If I was asked to select the best picture for the Oscars, which of course I’m not, Saving Mr. Banks would top my list. I’ve seen most of the nominated movies, and while they are great films, nothing compares to how SMB resonated with me.
I was 8 in 1964 and Mary Poppins was the first movie I remember ever seeing. It was a big deal: my parents took my six-year-old sister and me to the movie theater, leaving my 1-year -old brother and infant sister home with a sitter. That alone was exciting.
Suddenly I was immersed in a totally foreign world: nannies, London, suffragettes, and chimney sweeps! And songs and silly words like “supercalifragilisticexpialidocious”! The movie worked its magic.
Saving Mr. Banks shows how Walt Disney, played by Tom Hanks, wooed Mary Poppins’ author, PL Travers for 20 years, finally succeeding to convince her to grant Disney the movie rights. Flashbacks of Travers’ childhood in the Australian outback intersperse the scenes in Disney studios. We see how the script and songs evolved, despite much disapproval from Travers, played by Emma Thompson. She was adamant about having final say, despised animation, and disliked practically every song and characterization.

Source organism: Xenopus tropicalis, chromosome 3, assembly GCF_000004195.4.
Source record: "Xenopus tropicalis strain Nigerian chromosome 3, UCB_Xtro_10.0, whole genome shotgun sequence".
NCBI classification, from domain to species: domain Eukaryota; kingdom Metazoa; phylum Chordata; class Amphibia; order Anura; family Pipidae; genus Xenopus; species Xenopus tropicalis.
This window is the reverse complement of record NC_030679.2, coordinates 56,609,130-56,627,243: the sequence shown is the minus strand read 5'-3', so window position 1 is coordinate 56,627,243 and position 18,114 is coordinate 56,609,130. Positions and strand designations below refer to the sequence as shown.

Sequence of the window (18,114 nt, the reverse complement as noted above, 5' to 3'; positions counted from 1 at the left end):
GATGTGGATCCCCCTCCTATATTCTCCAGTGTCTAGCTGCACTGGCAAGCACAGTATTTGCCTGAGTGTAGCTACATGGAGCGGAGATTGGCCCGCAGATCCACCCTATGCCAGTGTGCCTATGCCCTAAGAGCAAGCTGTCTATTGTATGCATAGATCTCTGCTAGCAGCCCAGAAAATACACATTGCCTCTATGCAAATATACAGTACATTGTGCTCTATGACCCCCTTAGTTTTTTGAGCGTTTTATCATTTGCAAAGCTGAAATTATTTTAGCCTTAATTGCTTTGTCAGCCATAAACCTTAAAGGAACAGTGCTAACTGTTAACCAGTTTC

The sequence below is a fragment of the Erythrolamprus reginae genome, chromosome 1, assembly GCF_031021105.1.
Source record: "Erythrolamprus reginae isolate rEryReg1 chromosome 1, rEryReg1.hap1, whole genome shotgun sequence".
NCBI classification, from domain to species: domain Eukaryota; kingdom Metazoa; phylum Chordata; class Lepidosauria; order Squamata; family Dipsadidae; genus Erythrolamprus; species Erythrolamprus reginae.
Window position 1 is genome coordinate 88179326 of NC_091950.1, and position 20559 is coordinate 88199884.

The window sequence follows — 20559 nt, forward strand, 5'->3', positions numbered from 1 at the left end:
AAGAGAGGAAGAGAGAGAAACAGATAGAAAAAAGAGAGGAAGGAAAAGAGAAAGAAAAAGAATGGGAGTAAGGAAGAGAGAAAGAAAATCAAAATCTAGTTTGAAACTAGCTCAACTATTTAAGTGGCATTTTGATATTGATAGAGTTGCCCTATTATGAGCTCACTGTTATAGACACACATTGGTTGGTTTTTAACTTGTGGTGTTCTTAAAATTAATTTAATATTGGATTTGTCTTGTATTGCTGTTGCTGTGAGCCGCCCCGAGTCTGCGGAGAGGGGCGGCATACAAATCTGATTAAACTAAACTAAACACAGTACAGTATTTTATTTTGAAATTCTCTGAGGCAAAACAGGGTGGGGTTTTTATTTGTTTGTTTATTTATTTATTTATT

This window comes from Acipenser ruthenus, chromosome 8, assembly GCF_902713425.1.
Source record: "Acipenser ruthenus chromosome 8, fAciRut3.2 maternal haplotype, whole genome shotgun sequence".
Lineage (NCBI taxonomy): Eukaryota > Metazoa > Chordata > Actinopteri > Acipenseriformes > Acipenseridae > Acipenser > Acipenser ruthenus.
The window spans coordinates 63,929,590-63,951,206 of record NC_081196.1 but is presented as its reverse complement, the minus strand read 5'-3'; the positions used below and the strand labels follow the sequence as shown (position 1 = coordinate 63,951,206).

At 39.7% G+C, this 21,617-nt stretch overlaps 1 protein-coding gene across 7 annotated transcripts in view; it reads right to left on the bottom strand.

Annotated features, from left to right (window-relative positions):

What emerges from this film, in addition to nostalgia for the original movie, is the importance of stories in our lives. The role of the imagination in childhood, the ability to suspend belief to create fantasy, the entering the world of story to right injustices or ease pain.
Speaking of stories, I also saw at home recently the 2006 film, Miss Potter, starring Renee Zellweger as the famous creator of Peter Rabbit and his friends. Anyone who remembers these delightful characters and their antics would love how the author defied her family’s and society’s early 1900’s expectations to become an author and financially independent. Once again, the power of story triumphs as does a woman’s desire to pursue her passion. Potter published more than 23 books, mostly between 1902-1922. Her books continue to sell worldwide.
Seeing Miss Potter, we immediately ordered a set of books and stuffed animals to share these stories with the grands. Not sure they’re ready for Mary Poppins yet, but we can’t wait!